Uphold Democratic Values


Dixya Poudel

In ancient Greece, democracy took root during the 5th BC. Athens is the earliest example of democratic governance in which adults with the exception of women, slaves and non-citizens would take direct part in the public decision-making. In an assembly called Ecclesia, they would gather not just to discuss but also to vote on important matters of laws and policies. Following the Greek civilisation, the Roman Republic too supported elements of democracy in which an inclusive group of Roman citizens could elect representatives to the Senate while also participating on myriad political processes. Thus, the ancient Greek and Roman civilisation are credited for laying the foundations for representative democracy.  

Fast forward to the 17th and 18th century, Europe saw a rise in thinkers and philosophers such as Jean-Jacques Rousseau, John Locke and Montesquieu who elaborated on the ideas of individual rights, separation of power and social contract. These notions influenced the discourse of democracy. Then fueled by the Enlightenment ideologies, a critical juncture occurred in the political scenario of Europe during the 18th century, namely the French Revolution. Angry, overworked, underpaid and even starving citizens of France revolted against the king Louise XVI who exploited his people for his own gains. The French Revolution overthrew the monarchy and eventually France became a Republic. This had a major influence in the countries throughout the world at the time.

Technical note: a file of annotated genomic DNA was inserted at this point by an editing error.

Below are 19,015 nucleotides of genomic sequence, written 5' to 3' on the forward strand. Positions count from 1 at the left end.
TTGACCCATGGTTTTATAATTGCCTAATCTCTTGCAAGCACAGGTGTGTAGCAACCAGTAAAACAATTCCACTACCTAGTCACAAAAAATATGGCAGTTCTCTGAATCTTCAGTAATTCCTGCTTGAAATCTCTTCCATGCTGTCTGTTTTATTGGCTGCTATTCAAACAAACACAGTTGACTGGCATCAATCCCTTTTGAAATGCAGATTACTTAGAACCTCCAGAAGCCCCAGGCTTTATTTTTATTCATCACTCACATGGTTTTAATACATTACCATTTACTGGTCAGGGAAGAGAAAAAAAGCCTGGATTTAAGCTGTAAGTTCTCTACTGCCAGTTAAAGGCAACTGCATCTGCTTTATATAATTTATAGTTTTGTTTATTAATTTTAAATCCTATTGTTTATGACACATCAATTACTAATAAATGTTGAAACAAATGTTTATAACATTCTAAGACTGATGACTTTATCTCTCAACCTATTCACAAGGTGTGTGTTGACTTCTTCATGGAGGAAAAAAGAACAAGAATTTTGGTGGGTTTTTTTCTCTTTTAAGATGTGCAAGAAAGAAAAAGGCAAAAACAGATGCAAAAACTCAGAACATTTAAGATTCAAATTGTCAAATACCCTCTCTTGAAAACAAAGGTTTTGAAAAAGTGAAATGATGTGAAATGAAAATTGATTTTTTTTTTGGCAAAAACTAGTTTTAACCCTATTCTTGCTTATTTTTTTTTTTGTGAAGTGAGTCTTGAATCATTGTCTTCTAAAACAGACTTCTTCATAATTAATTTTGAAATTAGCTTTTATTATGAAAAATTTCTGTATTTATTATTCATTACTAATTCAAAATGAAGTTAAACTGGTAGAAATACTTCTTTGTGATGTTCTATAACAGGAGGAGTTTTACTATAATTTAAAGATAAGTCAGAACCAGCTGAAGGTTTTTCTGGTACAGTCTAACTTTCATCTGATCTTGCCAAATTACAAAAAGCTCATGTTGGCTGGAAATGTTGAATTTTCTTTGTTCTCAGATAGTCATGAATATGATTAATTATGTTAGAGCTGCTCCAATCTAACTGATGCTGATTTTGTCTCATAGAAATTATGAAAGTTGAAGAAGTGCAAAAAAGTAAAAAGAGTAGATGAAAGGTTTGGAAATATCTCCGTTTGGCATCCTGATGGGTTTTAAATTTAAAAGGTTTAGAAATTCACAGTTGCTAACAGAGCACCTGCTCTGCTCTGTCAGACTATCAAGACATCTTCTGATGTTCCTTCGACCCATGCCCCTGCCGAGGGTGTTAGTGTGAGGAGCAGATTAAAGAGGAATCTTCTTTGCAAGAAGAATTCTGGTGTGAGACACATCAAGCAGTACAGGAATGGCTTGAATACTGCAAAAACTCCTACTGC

Prior to the French Revolution, the American Revolution led to the creation of the United States Constitution in 1787. As such, the oldest democracy in the world happens to be the US which as a superpower continues to have a substantial influence over the planet. What is so wonderful about democracy is that it gives voice to each and every citizen. While there may still be an unequal distribution of power, wealth and clout in socio-economic and political arena, democracy ensures that people get a chance to be heard equally. Whether it is in voting for their choice of representatives or taking to the streets to have their demands met, people have abundant resources in a democratic system. 

Through the elected representatives who pledge to do right by their voters, the citizens assert their rights. However, as much as democratic governance is applauded profusely, over the years the world has been seeing an increasing case of democratic backsliding. It refers to the erosion of democratic norms, manipulation of electoral processes and even an abuse of power and authority. And as nations continue to face democratic backsliding globally, it has led to an emergence of dictatorship and tyranny. 

It is especially seen in Latin American and African nations where there is a lot at stake when it comes to political leaders who play an adverse and corrupt hand in governance. Despots and tyrant rulers not only erode democratic values but also set their nations back by decades. In the context of Nepal, thankfully, the nation continues to uphold democratic rights since becoming a Republic in 2008. As such, it recently celebrated Democracy Day on February 19 during which the importance of democracy was highlighted nationally. With a continuation and support towards democratic values, Nepali citizens look forward to smooth governance in the upcoming days as well.

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